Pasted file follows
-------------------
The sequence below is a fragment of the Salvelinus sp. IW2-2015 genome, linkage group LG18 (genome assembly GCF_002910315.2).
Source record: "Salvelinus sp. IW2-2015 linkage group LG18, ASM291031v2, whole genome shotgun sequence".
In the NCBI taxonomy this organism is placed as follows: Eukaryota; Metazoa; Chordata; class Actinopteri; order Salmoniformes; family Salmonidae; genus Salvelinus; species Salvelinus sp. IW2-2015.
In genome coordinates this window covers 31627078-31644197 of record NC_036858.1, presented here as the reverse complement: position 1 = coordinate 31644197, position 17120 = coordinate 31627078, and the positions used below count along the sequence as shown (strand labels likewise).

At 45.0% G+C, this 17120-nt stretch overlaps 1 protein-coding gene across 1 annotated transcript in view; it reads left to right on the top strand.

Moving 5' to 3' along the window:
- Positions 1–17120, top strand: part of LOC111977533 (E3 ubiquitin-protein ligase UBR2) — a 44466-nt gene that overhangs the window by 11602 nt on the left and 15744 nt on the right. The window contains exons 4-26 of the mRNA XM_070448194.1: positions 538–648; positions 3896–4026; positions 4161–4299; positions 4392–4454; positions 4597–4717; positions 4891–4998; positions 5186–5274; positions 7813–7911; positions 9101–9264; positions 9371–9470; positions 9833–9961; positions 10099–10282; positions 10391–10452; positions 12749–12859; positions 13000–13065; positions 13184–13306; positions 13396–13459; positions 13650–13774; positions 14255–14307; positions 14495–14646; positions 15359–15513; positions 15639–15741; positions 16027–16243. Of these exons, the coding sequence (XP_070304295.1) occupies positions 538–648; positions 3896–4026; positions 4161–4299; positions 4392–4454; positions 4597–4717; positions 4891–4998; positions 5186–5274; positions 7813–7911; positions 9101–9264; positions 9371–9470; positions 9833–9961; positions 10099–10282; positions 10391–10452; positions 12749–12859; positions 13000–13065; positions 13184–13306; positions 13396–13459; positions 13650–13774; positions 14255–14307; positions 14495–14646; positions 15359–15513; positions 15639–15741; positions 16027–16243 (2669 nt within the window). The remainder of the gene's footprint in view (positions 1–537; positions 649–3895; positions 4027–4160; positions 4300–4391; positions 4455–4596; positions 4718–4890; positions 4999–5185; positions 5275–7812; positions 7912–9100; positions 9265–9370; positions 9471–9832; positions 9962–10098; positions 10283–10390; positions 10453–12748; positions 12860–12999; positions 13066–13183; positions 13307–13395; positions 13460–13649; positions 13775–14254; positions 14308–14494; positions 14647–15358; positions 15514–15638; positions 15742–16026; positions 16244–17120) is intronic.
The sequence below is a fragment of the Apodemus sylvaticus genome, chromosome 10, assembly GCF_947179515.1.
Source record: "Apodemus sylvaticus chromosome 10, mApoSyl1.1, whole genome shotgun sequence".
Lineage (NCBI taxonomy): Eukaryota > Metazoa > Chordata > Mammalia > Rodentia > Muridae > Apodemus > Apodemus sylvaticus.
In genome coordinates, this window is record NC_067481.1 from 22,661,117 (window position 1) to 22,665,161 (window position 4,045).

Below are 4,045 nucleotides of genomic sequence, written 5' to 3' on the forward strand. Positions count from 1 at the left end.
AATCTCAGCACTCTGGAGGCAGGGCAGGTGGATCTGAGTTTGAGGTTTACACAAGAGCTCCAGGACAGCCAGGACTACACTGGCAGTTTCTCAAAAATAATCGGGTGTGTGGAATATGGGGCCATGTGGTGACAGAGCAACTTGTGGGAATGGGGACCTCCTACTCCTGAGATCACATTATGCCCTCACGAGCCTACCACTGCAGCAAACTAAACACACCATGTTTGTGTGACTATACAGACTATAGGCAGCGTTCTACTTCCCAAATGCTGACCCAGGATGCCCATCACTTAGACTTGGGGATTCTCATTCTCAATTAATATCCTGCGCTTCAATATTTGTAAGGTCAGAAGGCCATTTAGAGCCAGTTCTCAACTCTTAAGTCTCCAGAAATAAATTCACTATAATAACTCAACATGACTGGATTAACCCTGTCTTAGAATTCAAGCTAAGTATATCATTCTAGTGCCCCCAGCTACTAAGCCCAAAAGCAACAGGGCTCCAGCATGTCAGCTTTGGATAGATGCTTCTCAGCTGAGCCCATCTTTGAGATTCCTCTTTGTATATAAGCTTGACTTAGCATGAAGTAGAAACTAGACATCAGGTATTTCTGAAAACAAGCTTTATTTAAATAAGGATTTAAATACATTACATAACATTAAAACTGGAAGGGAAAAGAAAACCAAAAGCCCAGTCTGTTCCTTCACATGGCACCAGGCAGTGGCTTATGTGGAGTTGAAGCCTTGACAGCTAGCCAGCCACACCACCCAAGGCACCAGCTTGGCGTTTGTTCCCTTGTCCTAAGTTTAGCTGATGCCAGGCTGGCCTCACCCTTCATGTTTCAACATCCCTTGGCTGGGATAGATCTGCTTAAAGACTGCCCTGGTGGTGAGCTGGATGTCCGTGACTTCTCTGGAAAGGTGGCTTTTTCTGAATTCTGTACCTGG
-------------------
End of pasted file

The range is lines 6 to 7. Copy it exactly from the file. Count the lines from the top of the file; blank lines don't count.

Moving 5' to 3' along the window:
- Positions 1–17120, top strand: part of LOC111977533 (E3 ubiquitin-protein ligase UBR2) — a 44466-nt gene that overhangs the window by 11602 nt on the left and 15744 nt on the right. The window contains exons 4-26 of the mRNA XM_070448194.1: positions 538–648; positions 3896–4026; positions 4161–4299; positions 4392–4454; positions 4597–4717; positions 4891–4998; positions 5186–5274; positions 7813–7911; positions 9101–9264; positions 9371–9470; positions 9833–9961; positions 10099–10282; positions 10391–10452; positions 12749–12859; positions 13000–13065; positions 13184–13306; positions 13396–13459; positions 13650–13774; positions 14255–14307; positions 14495–14646; positions 15359–15513; positions 15639–15741; positions 16027–16243. Of these exons, the coding sequence (XP_070304295.1) occupies positions 538–648; positions 3896–4026; positions 4161–4299; positions 4392–4454; positions 4597–4717; positions 4891–4998; positions 5186–5274; positions 7813–7911; positions 9101–9264; positions 9371–9470; positions 9833–9961; positions 10099–10282; positions 10391–10452; positions 12749–12859; positions 13000–13065; positions 13184–13306; positions 13396–13459; positions 13650–13774; positions 14255–14307; positions 14495–14646; positions 15359–15513; positions 15639–15741; positions 16027–16243 (2669 nt within the window). The remainder of the gene's footprint in view (positions 1–537; positions 649–3895; positions 4027–4160; positions 4300–4391; positions 4455–4596; positions 4718–4890; positions 4999–5185; positions 5275–7812; positions 7912–9100; positions 9265–9370; positions 9471–9832; positions 9962–10098; positions 10283–10390; positions 10453–12748; positions 12860–12999; positions 13066–13183; positions 13307–13395; positions 13460–13649; positions 13775–14254; positions 14308–14494; positions 14647–15358; positions 15514–15638; positions 15742–16026; positions 16244–17120) is intronic.